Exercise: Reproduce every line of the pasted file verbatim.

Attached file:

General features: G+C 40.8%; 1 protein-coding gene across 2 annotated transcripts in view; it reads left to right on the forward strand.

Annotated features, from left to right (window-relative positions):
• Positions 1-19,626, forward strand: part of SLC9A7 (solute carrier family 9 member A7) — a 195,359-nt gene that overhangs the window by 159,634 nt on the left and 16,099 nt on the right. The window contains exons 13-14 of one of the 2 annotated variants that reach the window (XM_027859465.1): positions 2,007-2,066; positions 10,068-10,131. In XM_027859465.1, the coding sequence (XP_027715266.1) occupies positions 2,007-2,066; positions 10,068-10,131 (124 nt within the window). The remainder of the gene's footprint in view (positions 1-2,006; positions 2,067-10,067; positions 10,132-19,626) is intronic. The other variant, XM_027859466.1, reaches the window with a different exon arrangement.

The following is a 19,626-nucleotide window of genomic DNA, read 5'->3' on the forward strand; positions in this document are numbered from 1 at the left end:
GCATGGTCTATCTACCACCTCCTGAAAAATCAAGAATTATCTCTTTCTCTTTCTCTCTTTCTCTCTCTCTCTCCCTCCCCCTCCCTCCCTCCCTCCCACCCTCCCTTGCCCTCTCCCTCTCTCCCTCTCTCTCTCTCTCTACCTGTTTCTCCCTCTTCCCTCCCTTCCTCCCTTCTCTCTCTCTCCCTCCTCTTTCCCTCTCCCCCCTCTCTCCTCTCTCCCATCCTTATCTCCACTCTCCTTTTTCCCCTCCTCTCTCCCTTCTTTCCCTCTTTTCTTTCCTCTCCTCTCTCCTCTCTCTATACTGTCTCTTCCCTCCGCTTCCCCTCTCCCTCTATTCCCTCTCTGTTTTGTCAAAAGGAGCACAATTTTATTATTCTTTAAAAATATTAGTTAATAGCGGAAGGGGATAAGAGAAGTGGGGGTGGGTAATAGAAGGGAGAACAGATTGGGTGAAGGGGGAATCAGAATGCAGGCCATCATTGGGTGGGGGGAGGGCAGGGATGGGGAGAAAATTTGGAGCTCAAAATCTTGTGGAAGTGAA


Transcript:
General features: G+C 40.8%; 1 protein-coding gene across 2 annotated transcripts in view; it reads left to right on the forward strand.

Annotated features, from left to right (window-relative positions):
• Positions 1-19,626, forward strand: part of SLC9A7 (solute carrier family 9 member A7) — a 195,359-nt gene that overhangs the window by 159,634 nt on the left and 16,099 nt on the right. The window contains exons 13-14 of one of the 2 annotated variants that reach the window (XM_027859465.1): positions 2,007-2,066; positions 10,068-10,131. In XM_027859465.1, the coding sequence (XP_027715266.1) occupies positions 2,007-2,066; positions 10,068-10,131 (124 nt within the window). The remainder of the gene's footprint in view (positions 1-2,006; positions 2,067-10,067; positions 10,132-19,626) is intronic. The other variant, XM_027859466.1, reaches the window with a different exon arrangement.

The following is a 19,626-nucleotide window of genomic DNA, read 5'->3' on the forward strand; positions in this document are numbered from 1 at the left end:
GCATGGTCTATCTACCACCTCCTGAAAAATCAAGAATTATCTCTTTCTCTTTCTCTCTTTCTCTCTCTCTCTCCCTCCCCCTCCCTCCCTCCCTCCCACCCTCCCTTGCCCTCTCCCTCTCTCCCTCTCTCTCTCTCTCTACCTGTTTCTCCCTCTTCCCTCCCTTCCTCCCTTCTCTCTCTCTCCCTCCTCTTTCCCTCTCCCCCCTCTCTCCTCTCTCCCATCCTTATCTCCACTCTCCTTTTTCCCCTCCTCTCTCCCTTCTTTCCCTCTTTTCTTTCCTCTCCTCTCTCCTCTCTCTATACTGTCTCTTCCCTCCGCTTCCCCTCTCCCTCTATTCCCTCTCTGTTTTGTCAAAAGGAGCACAATTTTATTATTCTTTAAAAATATTAGTTAATAGCGGAAGGGGATAAGAGAAGTGGGGGTGGGTAATAGAAGGGAGAACAGATTGGGTGAAGGGGGAATCAGAATGCAGGCCATCATTGGGTGGGGGGAGGGCAGGGATGGGGAGAAAATTTGGAGCTCAAAATCTTGTGGAAGTGAA